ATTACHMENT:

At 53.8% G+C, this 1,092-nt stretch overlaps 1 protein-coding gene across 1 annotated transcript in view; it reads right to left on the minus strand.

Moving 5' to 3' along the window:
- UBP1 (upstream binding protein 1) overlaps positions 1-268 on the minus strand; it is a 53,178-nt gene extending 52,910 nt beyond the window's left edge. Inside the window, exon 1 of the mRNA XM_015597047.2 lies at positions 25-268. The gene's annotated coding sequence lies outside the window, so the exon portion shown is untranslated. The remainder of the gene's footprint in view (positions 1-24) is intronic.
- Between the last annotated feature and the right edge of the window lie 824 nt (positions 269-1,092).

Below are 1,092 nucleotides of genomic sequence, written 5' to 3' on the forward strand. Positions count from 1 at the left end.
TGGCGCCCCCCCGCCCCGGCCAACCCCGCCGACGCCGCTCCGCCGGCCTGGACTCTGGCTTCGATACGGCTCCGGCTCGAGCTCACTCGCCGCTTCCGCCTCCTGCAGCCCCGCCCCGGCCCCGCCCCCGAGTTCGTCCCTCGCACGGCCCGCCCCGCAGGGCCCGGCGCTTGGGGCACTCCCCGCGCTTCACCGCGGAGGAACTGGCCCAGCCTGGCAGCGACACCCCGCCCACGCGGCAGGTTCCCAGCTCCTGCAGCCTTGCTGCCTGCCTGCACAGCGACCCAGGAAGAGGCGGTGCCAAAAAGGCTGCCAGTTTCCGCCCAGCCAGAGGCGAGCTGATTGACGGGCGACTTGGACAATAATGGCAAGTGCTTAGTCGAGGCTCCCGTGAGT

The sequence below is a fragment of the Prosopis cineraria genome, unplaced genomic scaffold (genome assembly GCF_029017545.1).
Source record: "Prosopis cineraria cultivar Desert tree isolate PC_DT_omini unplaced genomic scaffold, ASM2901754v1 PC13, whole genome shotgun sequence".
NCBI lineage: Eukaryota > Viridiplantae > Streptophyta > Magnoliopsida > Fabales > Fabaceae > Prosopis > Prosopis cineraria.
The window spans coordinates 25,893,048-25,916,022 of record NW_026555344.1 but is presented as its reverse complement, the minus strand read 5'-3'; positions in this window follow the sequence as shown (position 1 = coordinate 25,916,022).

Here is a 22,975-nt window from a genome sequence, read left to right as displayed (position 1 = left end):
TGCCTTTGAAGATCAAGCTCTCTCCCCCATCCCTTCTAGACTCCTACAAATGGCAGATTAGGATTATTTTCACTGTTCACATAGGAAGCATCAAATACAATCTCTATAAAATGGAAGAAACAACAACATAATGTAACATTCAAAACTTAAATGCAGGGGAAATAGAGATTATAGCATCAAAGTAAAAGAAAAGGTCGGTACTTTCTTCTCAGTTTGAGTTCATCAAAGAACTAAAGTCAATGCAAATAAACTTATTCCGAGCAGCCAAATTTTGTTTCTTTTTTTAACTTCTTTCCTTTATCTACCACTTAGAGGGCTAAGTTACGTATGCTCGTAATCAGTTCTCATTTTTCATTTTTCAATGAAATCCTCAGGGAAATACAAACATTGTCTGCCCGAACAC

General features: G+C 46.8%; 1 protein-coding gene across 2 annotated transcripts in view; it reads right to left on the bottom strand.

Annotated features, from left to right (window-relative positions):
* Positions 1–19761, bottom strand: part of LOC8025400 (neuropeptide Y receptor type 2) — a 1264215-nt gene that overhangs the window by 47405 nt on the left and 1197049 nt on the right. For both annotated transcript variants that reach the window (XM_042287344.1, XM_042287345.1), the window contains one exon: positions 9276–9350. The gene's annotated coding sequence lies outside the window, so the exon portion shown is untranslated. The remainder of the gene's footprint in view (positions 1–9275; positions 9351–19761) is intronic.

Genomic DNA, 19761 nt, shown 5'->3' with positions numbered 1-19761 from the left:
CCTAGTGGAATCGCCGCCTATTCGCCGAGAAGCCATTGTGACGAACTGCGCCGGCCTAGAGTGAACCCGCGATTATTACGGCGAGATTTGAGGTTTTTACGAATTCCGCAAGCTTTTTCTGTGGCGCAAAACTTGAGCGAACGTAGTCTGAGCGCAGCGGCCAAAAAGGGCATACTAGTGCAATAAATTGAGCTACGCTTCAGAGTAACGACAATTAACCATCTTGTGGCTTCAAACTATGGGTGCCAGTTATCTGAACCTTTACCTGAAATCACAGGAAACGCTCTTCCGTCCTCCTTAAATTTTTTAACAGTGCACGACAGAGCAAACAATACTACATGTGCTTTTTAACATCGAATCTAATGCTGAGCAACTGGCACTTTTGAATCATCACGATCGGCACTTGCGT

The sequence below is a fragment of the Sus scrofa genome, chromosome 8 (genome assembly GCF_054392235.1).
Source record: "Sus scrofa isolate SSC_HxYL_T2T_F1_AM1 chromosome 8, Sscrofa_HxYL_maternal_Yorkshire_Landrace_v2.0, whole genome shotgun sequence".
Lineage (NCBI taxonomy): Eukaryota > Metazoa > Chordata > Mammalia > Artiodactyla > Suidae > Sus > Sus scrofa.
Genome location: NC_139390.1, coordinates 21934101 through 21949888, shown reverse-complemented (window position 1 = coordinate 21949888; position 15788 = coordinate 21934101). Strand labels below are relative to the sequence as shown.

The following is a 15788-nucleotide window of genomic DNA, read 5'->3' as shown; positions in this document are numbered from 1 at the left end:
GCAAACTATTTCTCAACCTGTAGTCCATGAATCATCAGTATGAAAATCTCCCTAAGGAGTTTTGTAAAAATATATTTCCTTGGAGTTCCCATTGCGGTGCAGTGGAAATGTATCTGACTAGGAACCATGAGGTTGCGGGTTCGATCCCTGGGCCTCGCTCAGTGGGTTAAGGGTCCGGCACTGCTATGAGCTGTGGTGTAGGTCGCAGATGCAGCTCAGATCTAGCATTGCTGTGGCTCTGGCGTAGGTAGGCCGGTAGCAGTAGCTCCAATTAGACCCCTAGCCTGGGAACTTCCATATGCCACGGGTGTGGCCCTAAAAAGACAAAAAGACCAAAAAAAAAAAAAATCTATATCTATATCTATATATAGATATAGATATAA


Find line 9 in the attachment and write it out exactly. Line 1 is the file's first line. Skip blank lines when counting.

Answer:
NCBI lineage: Eukaryota > Viridiplantae > Streptophyta > Magnoliopsida > Fabales > Fabaceae > Prosopis > Prosopis cineraria.